The record player with a microphone gave me so many hours of fun pretending to be a DJ on the radio. I spent hours and hours in my room honing my "talents"; especially talking through the intro of the best songs of 1975. 

Two of the hits I remember "talking up" the most were 45 RPM records that were also given to me as part of my Christmas presents.

One was the #8 song and the other the #38 on the top 100 hits of the year. But both made it to #1 on the weekly charts. 

Here are pictures of those 45s:

"Laughter In The Rain" by Neil Sedaka 


"Cat's In The Cradle" by Harry Chapin 

I could go on about the good times with my first radio studio but I believe I've done that quite well already. 

Now I want to move on to the journey that helped me find it again. Well not exactly "find it: but as close to it as I believe I'll ever come.

One of my favorite reality TV shows currently set to record on my DVR each week is "The Toy Hunter" on the TLC network. It's title star is Jordan Hembrough. He goes around the country "picking" the average Joe's toy collections in search of "vintage" toys to sell to his customers. 

On one episode, while searching through a yet another toy collection, he talked with his benefactor about searching through the Sears "Wishbook" catalog, as a kid, in search of toys for Christmas.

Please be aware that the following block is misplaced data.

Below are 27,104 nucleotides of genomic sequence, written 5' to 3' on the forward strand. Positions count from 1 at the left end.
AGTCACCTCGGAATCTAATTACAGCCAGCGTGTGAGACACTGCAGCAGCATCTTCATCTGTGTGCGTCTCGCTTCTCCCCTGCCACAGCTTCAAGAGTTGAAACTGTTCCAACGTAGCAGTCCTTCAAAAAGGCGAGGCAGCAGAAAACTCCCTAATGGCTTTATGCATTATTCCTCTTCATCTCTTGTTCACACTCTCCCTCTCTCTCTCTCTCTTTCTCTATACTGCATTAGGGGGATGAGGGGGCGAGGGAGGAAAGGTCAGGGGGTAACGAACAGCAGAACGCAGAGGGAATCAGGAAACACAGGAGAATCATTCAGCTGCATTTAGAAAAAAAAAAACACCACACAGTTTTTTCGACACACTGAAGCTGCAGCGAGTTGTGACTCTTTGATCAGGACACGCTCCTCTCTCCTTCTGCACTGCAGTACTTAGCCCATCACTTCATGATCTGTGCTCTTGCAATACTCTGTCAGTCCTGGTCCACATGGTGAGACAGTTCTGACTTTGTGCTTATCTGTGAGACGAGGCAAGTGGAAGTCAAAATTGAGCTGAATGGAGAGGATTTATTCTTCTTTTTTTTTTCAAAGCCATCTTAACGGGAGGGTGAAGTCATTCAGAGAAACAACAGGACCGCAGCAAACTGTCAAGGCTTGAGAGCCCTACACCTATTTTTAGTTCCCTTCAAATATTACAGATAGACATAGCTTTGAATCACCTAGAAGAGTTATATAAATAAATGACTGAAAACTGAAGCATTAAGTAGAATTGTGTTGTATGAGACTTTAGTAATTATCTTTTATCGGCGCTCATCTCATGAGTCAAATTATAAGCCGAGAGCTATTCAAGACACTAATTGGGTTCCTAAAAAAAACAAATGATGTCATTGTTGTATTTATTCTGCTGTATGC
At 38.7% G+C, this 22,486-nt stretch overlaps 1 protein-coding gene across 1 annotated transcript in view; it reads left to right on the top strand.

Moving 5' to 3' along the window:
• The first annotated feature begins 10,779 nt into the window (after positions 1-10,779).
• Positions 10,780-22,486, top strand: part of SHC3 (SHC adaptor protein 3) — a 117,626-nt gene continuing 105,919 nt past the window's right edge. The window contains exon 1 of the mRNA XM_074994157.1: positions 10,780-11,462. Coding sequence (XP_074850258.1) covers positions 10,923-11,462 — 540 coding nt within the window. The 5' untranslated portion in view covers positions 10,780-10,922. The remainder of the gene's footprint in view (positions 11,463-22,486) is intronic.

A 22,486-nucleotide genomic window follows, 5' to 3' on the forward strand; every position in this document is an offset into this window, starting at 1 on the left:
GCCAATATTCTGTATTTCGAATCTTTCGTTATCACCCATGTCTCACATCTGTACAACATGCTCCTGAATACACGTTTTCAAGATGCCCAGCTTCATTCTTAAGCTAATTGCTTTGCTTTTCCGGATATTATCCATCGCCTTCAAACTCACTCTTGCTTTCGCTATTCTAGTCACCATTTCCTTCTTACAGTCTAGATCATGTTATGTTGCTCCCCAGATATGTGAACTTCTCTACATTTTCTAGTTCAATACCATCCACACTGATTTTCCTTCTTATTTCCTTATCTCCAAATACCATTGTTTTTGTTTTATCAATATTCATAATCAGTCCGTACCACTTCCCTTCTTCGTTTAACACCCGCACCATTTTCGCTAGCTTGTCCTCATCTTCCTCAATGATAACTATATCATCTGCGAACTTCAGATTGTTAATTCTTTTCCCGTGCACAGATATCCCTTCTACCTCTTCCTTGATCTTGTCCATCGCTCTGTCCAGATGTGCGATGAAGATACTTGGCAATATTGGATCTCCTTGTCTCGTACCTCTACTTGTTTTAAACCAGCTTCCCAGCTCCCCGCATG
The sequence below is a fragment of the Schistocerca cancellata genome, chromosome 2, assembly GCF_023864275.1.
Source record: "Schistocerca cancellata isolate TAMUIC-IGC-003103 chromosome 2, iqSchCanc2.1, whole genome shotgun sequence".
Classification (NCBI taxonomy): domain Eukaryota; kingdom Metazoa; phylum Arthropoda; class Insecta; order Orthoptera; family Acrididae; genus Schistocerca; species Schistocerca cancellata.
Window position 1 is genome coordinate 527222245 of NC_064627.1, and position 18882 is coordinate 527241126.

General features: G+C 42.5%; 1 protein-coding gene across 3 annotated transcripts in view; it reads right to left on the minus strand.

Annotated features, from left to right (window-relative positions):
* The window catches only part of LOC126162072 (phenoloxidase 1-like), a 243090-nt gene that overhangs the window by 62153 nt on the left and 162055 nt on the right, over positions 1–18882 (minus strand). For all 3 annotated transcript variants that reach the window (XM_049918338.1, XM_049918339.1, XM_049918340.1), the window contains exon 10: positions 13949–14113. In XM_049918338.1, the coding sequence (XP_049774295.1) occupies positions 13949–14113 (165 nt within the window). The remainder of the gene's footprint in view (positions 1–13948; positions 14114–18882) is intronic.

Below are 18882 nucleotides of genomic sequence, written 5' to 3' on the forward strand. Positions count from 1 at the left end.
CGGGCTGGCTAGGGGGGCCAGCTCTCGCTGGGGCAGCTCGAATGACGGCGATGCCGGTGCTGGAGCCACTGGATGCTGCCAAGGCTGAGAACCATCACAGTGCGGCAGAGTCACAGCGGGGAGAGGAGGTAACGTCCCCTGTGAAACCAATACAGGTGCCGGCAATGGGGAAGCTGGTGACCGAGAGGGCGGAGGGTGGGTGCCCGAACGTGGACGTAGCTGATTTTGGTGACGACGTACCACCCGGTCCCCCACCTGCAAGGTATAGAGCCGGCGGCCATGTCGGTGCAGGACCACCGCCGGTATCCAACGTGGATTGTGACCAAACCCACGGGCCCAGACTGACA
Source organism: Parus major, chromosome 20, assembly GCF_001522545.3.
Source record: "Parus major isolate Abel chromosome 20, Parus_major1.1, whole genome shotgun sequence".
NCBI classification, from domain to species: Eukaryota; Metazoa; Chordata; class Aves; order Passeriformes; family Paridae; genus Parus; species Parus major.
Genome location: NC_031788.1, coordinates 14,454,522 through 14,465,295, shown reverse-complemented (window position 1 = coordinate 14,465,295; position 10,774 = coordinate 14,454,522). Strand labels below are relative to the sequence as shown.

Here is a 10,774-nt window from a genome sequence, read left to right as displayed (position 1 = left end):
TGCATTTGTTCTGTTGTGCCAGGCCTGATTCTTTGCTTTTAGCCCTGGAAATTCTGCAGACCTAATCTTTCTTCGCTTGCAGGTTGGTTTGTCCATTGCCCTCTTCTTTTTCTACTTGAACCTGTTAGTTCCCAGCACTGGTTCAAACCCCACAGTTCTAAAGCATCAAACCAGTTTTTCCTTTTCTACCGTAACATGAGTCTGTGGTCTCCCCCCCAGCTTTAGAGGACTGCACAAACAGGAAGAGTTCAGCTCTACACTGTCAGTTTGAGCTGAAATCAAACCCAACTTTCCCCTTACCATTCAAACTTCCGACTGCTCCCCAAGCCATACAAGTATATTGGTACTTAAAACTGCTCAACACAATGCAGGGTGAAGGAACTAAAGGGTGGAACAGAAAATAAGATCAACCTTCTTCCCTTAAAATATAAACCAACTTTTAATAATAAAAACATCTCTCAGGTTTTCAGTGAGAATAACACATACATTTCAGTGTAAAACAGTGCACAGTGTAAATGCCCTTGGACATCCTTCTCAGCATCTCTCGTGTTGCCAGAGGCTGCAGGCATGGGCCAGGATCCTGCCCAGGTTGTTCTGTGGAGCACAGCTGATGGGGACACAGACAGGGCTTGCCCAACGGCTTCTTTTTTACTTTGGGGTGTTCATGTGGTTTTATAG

Hearing that conversation sparked the same memories for me. Some of the things I remembering picking out over the years were: Official licensed NFL clothing (with the Washington Redskins name and logo on it), an electric football game, a ventriloquist puppet, and much more. 

It also came back to me that the Wishbook was where I found my treasured record player. At least there was a connection that seemed very familiar. 

I went back and searched Googel and Ebay with some different keywords with the same unsuccessful results. 

I came to the conclusion that in order to confirm my "where I saw it" theory I needed to see a 1975 Sears Christmas catalog. But where to find one?

Well, those catalogs were a significant part of the average American baby boomers year end holiday season for decades. There must be people into collecting them. That led me back to Google. 

I didn't find a listing of a group or club that specializes in collecting Sears catalogs. I found something better: a website that has digital copies of every page of 45 classic store catalogs (Sears, Montgomery Ward, and Spiegle from 1933 to 1988). Can you believe someone or someones took the time to convert all those catalogs. Well see for yourself.

Excited about just finding the website I anxiously scrolled through the catalog links in chronological order until I found it: Sears Wishbook 1975. Each page was a jpeg picture. After horizontally scrolling through 611 of 649 pages I found this. 

It's my first radio studio! Isn't the internet amazing? 

The digital picture was somewhat different than the one I have in my mind. But the reality was more of a rush than I had expected.